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Interactive Fan Charts: A Space-saving Technique for Genealogical Graph Exploration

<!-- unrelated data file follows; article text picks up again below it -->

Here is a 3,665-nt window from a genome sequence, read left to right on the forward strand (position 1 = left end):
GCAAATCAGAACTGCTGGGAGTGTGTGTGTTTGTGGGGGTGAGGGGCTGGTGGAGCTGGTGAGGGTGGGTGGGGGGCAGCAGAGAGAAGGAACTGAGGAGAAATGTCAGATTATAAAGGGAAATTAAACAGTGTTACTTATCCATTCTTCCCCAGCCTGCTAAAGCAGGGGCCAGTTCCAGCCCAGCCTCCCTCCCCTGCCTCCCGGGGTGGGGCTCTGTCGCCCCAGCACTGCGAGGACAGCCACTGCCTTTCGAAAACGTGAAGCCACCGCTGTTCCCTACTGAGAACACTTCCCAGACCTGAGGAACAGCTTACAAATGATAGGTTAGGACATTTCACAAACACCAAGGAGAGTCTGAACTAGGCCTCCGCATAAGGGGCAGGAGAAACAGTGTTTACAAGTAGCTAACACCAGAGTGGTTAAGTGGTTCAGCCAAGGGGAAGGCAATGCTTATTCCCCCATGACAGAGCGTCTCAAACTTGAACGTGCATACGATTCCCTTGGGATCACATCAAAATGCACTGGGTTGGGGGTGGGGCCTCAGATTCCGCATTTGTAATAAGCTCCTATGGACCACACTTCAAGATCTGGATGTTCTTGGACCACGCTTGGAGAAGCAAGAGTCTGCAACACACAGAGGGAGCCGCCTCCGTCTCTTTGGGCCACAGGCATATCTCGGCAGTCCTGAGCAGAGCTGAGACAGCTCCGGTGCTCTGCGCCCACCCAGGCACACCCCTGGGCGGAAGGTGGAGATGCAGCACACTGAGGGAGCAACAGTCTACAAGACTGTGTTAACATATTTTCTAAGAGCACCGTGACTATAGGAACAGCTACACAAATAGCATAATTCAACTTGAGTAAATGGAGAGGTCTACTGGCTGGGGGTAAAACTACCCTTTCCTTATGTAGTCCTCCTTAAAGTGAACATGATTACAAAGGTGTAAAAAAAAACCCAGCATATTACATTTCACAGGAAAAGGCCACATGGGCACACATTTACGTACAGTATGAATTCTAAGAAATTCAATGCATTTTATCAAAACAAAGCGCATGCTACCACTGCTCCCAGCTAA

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Interactive Fan Charts:A Space-saving Technique forGenealogical Graph ExplorationGeoffrey M. Draper and Richard F. RiesenfeldSchool of Computing, University of UtahAbstractFan charts are a popular method for displaying family trees in a compactway. We extend the concept of fan charts to include a number ofinteractive metaphors, thus transforming what was a static display mediuminto an interactive tool for browsing and editing genealogical data.Keywords: genealogy, information visualization, radial space-filling layouts1. IntroductionA fan chart is a radial space-filling technique for displaying genealogical graphs. In afan chart, a person’s name is drawn in the center of the graphic, surrounded by concentricrings containing the names of the person’s ancestors.1 Most commercial family tree-generating software packages, including Family Tree Maker [2] and PAF Companion [5]support the creation of fan charts. More recently, open source projects such asPhpGedView [1, 4] also support fan charts. Fan charts are a popular method forvisualizing family trees, due perhaps in part to their aesthetic appeal as well as theircompact appearance relative to the more common tree-based pedigree chart (Figure 1). Figure 1. (left) A fan chart. (right) A standard pedigree chart.Although pedigree charts are easy to understand, they do not necessarily make optimaluse of the available space. Indeed, much recent research has been devoted to findingbetter layout algorithms for pedigree charts [3, 6]. A natural argument in favor of fan1 Fan charts exist in a number of sizes; the most common variants are quarter-circle, half-circle, and full-circle. To simplify the present discussion, we focus exclusively on full-circle fan charts in this paper,recognizing that the techniques introduced herein are applicable to fan charts of any size.page 1 of 7charts over ordinary pedigree charts is that the circumference increases with eachsuccessive generation, thus, as the number of nodes grows, so does the available space inwhich to render them. This quality of fan charts is immediately appealing, butunfortunately it does not grow fast enough. Recall that the number of ancestors in thechart grows exponentially, doubling with each generation. Assuming each ring has thesame width, we see after a little analysis that the area of the chart only grows linearly witheach generation. Some more elaborate schemes, like the ones shown in this paper, giveincreasing width to each successive outer ring; each ring width is increased by an additiveconstant. This defers the space crisis somewhat by introducing a (slow) quadratic growthrate for the area of each new ring. However, we are still faced with fundamentallymismatched growth rates. Relatively quickly, the slow polynomial area growth will beinundated by the exponential growth in the number of ancestor nodes. Therefore spaceremains a scarce commodity even in moderately-sized charts, despite the ever-increasingcircumference.To address this concern, we propose the interactive fan chart: a radial graph in whichnodes can be selectively expanded or collapsed so that a greater proportion of theavailable space is dynamically allocated to nodes of current interest. In addition, weintroduce a number of interactive techniques that transform fan charts from a staticdisplay medium into a tool for real-time data browsing and exploration.2. Interactive TechniquesWe present a detailed discussion of each of our proposed techniques below.2.1 Expand and CollapseAt each concentric level of a static fan chart, each ancestor is normally allotted the sameproportionate space. However, for interactive browsing, this is likely not optimal, for auser may wish to commit more resources to one particular branch as he or she explores agiven line of the family.We propose a method for selectively reassigning space from nodes of lesser interest toimprove the readability of the line of focus. In an interactive fan chart, the user cancollapse a node by selecting it with a mouse or other pointing device. The selected nodeand all of its ancestors diminish in size, while the adjacent nodes grow to absorb thevacancy. (An alternate scheme would be to select the node that one wishes to expand,rather than the node to be collapsed. In our implementation, this behavior can be toggledvia a menu option.) The enlarged node is rendered with a thick border as a visualreminder that it has been expanded (Figure 2). Selecting the expanded node reverts thediagram to its previous size. The transitions of expanding and collapsing nodes aresmoothly animated so that the user’s sense of context is preserved [7].The ability to expand and collapse nodes in a fan chart is especially useful in the situationwhere one branch of the family tree has been more thoroughly researched than another.In a static fan chart, space is allocated for all ancestors regardless of whether their namesare known. This results in large blank areas in the chart, meaning less available space forpage 2 of 7regions of the chart that are more dense with information. By allowing the user totemporarily hide such sparsely populated regions of the chart, interactive fan chartsprovide opportunities for inspecting the denser regions of the graph in more detail. Figure 2. (left) Original view. (center) Selecting a node causes it to collapse, while itsadjacent node expands. (right) Selecting the expanded node restores the nodes to theiroriginal sizes.2.2 Selecting a New Root NodeIn a static fan chart, the root node is rigidly assigned at the time the chart is created andcannot be modified. However, some systems now relax this constraint by allowing newroots to be chosen dynamically [4]. Our interactive fan charts likewise allow the user toselect a new root for the chart, be it a child of the current root node or an arbitrary nodefrom the database. The following two subsections describe how this is done.2.2.1 Selecting a Child of Current Root NodeIf the current root node has at least one child, a small circle is drawn in the center of thechart. Selecting this circle with the pointing device gestures that a child of the currentroot node should be the new root node. If the root node